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Immunol Cell Biol. 2000 Jun;78(3):205-13.

Phenotypic and functional characteristics of macrophage-like cells differentiated in pro-inflammatory cytokine-containing cultures.

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Renal Division, Division of Immunology and Rheumatology, Department of Medicine, Brigham and Women's Hospital, Harvard Medical School, Boston, Massachusetts, USA.


Previous studies have demonstrated an infiltration of monocytes and increased levels of IL-1beta and TNF-alpha in some chronic inflammatory tissues. Interleukin-1beta and TNF-alpha are capable of protecting monocytes from spontaneous apoptosis and thus maintain their viability in vitro. To study the possible effects of these cytokines on the differentiation and function of recruited monocytes, a model has been developed in which monocytes isolated from human peripheral blood were differentiated into macrophages in serum in the presence or absence of IL-1beta or TNF-alpha. Monocytes cultured with IL-1beta and TNF-alpha underwent substantial changes in morphology, similar to those observed in monocytes undergoing differentiation into macrophages. The cultured cells increased in size and vacuolization and their content of acid phosphates increased 10-fold. Although they exhibited the morphological characteristics of macrophages, monocytes matured in the cytokines differed functionally from those cultured in serum in a lower expression of HLA-DR, lower ability for triggering the proliferation of allogeneic lymphocytes, higher expression of mannose receptor and greater production of superoxide and TNF-alpha. This data suggests that IL-1beta and TNF-alpha direct monocyte differentiation into macrophages with a reduced antigen-presenting and an increased pro-inflammatory factor-releasing phenotype. Elevated levels of IL-1beta and TNF-alpha in the inflammatory tissues may therefore not only prolong the survival of recruited monocytes, but maintain them in an inflammatory state.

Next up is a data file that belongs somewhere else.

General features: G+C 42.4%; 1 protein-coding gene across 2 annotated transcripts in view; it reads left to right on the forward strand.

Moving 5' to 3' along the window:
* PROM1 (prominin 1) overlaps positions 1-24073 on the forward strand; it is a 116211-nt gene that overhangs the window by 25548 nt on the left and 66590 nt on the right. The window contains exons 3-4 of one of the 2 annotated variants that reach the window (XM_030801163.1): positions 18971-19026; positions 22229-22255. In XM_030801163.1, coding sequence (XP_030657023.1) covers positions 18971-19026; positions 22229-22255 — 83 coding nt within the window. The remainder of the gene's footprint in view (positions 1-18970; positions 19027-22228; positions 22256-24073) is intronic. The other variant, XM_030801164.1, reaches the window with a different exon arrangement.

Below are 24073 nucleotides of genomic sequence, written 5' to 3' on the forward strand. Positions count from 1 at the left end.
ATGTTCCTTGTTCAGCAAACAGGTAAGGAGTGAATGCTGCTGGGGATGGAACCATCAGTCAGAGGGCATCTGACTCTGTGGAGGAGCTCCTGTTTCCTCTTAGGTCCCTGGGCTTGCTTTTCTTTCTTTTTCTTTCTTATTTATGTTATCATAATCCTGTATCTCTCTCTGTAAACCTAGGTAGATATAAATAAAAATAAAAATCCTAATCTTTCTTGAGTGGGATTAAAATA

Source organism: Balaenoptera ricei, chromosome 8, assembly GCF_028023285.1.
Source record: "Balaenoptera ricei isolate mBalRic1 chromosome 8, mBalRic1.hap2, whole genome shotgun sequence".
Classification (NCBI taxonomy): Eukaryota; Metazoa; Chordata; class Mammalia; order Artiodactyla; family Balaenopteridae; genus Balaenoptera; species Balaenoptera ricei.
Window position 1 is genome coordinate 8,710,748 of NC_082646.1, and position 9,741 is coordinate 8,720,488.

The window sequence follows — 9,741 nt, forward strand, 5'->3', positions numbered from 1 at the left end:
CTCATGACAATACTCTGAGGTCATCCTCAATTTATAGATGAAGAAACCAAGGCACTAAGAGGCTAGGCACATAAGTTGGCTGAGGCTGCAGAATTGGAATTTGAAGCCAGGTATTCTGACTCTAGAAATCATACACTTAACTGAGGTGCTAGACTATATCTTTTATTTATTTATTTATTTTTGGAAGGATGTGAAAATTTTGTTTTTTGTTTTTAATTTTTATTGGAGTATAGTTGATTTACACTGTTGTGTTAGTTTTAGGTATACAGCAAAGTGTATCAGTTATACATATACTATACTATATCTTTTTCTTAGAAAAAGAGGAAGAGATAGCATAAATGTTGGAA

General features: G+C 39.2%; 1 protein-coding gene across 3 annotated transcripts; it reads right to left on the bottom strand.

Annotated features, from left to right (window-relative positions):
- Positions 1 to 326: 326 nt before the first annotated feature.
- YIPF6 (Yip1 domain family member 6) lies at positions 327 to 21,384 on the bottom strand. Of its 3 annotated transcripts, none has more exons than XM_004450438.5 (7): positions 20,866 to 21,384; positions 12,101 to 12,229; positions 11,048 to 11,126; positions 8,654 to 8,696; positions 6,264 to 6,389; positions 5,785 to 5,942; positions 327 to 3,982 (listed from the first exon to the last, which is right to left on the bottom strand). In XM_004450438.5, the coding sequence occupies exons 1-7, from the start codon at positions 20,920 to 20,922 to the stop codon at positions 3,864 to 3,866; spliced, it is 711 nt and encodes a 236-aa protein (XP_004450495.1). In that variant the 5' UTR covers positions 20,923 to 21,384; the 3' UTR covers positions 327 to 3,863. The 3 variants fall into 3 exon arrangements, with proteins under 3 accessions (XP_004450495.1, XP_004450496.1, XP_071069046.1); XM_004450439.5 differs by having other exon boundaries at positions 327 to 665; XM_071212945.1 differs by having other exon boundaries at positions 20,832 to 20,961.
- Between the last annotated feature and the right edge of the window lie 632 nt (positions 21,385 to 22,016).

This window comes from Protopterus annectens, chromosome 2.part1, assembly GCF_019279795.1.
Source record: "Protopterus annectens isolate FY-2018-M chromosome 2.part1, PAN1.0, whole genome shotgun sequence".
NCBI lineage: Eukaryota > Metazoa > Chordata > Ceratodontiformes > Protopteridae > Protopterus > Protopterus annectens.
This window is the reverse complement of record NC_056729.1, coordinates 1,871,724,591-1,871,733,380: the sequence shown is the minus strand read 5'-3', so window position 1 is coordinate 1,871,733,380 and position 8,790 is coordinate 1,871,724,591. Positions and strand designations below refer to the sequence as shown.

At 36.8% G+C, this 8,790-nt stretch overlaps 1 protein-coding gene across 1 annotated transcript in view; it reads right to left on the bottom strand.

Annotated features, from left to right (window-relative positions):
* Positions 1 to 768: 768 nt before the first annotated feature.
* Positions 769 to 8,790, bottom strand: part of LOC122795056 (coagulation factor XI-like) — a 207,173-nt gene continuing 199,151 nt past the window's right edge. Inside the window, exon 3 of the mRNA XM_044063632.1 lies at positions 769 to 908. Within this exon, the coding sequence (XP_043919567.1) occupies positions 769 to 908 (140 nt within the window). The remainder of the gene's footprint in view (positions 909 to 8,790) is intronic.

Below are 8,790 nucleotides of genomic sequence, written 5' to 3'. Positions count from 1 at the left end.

[Indexed for MEDLINE]

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